Home EU Referendum ‘Leave’ leads in early returns from Brexit vot

‘Leave’ leads in early returns from Brexit vot

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Mr Gove, Priti, Chris Grayling, Leader of the House of Commons Iain Duncan Smith; Work and Pensions Secretary; Theresa Villiers, Northern Ireland Secretary and John Whittingdale, Culture Secretary at the Vote Leave HQ

The pound has swung wildly as ‘Leave’ leads in early returns from Brexit vote….reports Asian Lite News

Mr Gove, Priti,  Chris Grayling, Leader of the House of Commons Iain Duncan Smith;  Work and Pensions Secretary; Theresa Villiers, Northern Ireland Secretary and  John Whittingdale, Culture Secretary at the Vote Leave HQ
Mr Gove, Priti, Chris Grayling, Leader of the House of Commons
Iain Duncan Smith; Work and Pensions Secretary; Theresa Villiers, Northern Ireland Secretary and John Whittingdale, Culture Secretary at the Vote Leave HQ

Britons voting to leave the European Union outnumbered “Remain” partisans by a margin of 6,931 in the first returns from Thursday’s referendum.

“Leave” carried the day in the northeastern English city of Sunderland by 61 per cent to 39 per cent, amid turnout of 65 per cent. In Newcastle, just 21 km away, Remain prevailed by 50.7 per cent to 49.3 per cent with turnout of nearly 68 per cent, EFE news agency reported.

Voters in Gibraltar were massively in favour of staying in the EU and the Orkney Islands also ended up in the Remain column.

The city of Swindon, in the southwest, voted Leave by 55 per cent to 45 per cent. Voters in Broxbourne, a suburb of London, likewise opted for a British exit — Brexit — from the EU.

A YouGov poll released right after the polls closed showed the Remain side prevailing by 52 per cent to 48 per cent.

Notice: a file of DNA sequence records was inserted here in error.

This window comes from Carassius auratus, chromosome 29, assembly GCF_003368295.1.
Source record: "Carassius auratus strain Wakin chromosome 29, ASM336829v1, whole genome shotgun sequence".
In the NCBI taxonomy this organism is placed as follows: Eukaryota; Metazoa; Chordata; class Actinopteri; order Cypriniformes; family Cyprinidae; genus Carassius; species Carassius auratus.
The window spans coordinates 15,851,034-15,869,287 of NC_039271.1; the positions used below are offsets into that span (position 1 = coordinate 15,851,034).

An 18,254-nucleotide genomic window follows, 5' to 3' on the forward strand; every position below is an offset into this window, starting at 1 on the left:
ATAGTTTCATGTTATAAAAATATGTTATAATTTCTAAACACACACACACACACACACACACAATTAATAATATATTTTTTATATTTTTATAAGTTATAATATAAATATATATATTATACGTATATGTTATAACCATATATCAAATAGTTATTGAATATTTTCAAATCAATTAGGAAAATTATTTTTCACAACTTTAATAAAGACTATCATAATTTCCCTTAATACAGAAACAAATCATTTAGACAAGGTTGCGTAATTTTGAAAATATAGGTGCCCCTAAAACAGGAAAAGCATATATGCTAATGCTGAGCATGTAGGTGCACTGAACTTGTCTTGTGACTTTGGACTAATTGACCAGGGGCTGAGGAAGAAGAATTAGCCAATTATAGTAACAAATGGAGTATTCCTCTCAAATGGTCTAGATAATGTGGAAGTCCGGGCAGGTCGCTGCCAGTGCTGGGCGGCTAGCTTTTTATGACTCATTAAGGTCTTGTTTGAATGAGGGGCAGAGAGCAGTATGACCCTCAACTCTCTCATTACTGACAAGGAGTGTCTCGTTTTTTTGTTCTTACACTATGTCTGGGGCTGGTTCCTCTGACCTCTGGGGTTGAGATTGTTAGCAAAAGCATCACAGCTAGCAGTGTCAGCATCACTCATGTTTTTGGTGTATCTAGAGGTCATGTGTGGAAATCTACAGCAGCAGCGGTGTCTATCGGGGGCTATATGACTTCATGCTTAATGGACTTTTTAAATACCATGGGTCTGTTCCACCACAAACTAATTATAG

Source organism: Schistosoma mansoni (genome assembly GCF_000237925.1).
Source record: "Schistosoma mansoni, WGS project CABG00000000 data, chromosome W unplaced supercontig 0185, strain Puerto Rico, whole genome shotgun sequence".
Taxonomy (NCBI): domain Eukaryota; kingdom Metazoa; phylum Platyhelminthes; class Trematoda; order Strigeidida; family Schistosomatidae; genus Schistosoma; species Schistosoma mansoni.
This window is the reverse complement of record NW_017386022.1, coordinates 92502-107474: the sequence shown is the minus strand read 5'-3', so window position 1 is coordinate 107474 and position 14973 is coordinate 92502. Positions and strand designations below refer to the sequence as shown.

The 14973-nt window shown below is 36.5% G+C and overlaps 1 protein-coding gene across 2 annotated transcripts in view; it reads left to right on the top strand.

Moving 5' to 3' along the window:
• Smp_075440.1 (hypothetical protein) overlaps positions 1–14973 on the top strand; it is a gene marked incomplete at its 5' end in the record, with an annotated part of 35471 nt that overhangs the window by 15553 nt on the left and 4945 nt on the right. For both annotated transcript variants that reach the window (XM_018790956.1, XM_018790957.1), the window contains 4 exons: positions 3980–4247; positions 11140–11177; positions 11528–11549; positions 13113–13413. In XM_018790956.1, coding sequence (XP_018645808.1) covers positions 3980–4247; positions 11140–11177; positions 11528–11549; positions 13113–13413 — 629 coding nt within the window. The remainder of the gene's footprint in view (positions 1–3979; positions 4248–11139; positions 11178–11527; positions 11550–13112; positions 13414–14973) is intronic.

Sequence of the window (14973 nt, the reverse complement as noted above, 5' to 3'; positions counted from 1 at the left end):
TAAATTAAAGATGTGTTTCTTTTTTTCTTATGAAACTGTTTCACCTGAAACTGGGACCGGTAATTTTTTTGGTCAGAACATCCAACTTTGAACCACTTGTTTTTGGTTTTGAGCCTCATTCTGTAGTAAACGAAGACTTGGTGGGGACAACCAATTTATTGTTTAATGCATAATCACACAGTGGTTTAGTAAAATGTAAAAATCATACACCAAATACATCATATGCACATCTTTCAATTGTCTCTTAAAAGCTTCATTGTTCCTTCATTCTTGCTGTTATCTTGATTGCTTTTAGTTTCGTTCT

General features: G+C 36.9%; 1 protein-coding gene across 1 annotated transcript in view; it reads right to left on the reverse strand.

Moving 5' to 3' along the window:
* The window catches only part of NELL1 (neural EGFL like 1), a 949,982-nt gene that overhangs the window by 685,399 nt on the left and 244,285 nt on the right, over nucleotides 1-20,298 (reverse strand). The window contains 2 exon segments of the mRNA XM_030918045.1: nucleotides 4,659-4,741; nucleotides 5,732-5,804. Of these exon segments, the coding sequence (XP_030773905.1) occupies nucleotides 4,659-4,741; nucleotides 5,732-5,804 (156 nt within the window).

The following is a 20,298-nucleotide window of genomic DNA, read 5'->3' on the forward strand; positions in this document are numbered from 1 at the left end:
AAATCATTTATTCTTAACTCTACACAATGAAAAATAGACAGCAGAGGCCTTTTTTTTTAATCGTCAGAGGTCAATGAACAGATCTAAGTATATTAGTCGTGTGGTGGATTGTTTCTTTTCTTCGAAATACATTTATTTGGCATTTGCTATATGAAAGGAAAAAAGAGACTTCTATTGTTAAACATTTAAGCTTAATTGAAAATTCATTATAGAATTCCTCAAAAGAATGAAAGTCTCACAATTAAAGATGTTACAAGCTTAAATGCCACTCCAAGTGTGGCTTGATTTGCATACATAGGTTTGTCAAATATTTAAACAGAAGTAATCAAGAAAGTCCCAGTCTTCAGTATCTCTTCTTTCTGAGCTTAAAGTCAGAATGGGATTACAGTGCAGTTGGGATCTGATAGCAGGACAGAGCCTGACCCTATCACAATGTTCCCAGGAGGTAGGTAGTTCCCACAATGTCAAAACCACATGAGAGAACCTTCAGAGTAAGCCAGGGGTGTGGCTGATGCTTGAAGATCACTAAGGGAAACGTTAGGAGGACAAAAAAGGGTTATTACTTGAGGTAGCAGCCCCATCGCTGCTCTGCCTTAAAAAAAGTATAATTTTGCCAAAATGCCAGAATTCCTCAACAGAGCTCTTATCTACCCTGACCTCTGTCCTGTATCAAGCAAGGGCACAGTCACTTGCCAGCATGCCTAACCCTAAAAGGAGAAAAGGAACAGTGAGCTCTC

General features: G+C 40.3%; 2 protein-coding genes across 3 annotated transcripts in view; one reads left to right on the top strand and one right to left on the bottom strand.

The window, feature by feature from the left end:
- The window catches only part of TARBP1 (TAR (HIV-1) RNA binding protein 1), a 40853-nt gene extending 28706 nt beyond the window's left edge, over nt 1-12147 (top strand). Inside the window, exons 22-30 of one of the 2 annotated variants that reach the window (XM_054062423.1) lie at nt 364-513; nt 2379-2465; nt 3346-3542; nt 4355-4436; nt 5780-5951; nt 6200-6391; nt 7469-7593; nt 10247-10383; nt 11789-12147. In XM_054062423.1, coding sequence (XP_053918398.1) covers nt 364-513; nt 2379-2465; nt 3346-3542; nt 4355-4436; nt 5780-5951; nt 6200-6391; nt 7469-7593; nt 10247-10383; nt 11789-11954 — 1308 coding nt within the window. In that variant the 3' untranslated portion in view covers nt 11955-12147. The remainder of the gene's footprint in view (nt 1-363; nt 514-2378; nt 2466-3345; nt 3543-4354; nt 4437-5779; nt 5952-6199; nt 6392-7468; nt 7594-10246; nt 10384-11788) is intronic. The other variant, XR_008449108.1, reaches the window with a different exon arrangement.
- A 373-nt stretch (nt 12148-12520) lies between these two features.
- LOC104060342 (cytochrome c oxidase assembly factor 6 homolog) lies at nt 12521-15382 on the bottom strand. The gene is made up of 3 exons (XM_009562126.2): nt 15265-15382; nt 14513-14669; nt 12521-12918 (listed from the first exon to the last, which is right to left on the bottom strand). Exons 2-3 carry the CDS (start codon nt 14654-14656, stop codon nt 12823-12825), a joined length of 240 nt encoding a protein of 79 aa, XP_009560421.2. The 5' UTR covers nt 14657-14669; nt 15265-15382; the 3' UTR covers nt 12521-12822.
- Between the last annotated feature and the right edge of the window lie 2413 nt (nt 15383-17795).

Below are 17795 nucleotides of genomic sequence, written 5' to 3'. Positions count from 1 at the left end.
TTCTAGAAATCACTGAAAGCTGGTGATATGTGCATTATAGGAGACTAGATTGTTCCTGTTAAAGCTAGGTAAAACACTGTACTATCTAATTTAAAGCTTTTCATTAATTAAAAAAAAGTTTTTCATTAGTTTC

Pound Falls

The pound has swung wildly as traders reacted to the latest results from Britain’s referendum on the European Union (EU) membership, BBC reported.

Before the results started to come in, the pound rose as high as $1.50, as traders bet on a ‘Remain’ victory.

But after strong ‘Leave’ votes in Sunderland and Newcastle declared early Friday, it tumbled to $1.43 and then took another dive at around 2 a.m. to $1.41.

Traders said they have never seen such dramatic moves since the financial crisis of 2008.

“These moves are concerning and bring back pretty painful memories of 2008,” said Jeremy Cook, chief economist at World First.

“The pound didn’t have this bad a day (against the USD) in the global financial crisis and the moves by the bookies to price Leave as the favourite is killing the pound. News from Wales is the most concerning at the moment alongside the London turnout dynamics,” he added.

Analysts warned that the moves have been amplified by thin trading.

Last week the pound fell as low as $1.40 as traders tracked polls suggesting a flagging ‘Remain’ campaign.

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